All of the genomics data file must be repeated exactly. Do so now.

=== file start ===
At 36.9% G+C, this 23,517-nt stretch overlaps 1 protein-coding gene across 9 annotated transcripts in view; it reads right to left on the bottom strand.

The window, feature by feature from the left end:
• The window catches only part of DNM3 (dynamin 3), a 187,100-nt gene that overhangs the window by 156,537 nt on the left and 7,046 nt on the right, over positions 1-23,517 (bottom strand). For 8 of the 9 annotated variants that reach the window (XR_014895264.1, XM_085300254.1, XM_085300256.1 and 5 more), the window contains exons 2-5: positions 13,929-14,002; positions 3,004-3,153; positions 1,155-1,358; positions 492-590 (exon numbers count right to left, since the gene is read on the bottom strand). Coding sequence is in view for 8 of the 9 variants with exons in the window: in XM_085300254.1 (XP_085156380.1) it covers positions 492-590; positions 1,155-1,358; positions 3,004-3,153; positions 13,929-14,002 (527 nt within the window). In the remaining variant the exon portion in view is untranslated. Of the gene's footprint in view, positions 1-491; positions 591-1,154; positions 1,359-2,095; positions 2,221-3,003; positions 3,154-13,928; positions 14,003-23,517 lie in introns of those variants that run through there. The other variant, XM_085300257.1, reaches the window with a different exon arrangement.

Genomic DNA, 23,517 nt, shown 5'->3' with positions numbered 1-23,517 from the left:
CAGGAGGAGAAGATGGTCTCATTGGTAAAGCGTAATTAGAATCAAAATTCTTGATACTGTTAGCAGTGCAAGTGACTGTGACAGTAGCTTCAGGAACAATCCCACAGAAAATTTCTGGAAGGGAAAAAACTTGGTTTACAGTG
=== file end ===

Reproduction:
At 36.9% G+C, this 23,517-nt stretch overlaps 1 protein-coding gene across 9 annotated transcripts in view; it reads right to left on the bottom strand.

The window, feature by feature from the left end:
• The window catches only part of DNM3 (dynamin 3), a 187,100-nt gene that overhangs the window by 156,537 nt on the left and 7,046 nt on the right, over positions 1-23,517 (bottom strand). For 8 of the 9 annotated variants that reach the window (XR_014895264.1, XM_085300254.1, XM_085300256.1 and 5 more), the window contains exons 2-5: positions 13,929-14,002; positions 3,004-3,153; positions 1,155-1,358; positions 492-590 (exon numbers count right to left, since the gene is read on the bottom strand). Coding sequence is in view for 8 of the 9 variants with exons in the window: in XM_085300254.1 (XP_085156380.1) it covers positions 492-590; positions 1,155-1,358; positions 3,004-3,153; positions 13,929-14,002 (527 nt within the window). In the remaining variant the exon portion in view is untranslated. Of the gene's footprint in view, positions 1-491; positions 591-1,154; positions 1,359-2,095; positions 2,221-3,003; positions 3,154-13,928; positions 14,003-23,517 lie in introns of those variants that run through there. The other variant, XM_085300257.1, reaches the window with a different exon arrangement.

Genomic DNA, 23,517 nt, shown 5'->3' with positions numbered 1-23,517 from the left:
CAGGAGGAGAAGATGGTCTCATTGGTAAAGCGTAATTAGAATCAAAATTCTTGATACTGTTAGCAGTGCAAGTGACTGTGACAGTAGCTTCAGGAACAATCCCACAGAAAATTTCTGGAAGGGAAAAAACTTGGTTTACAGTG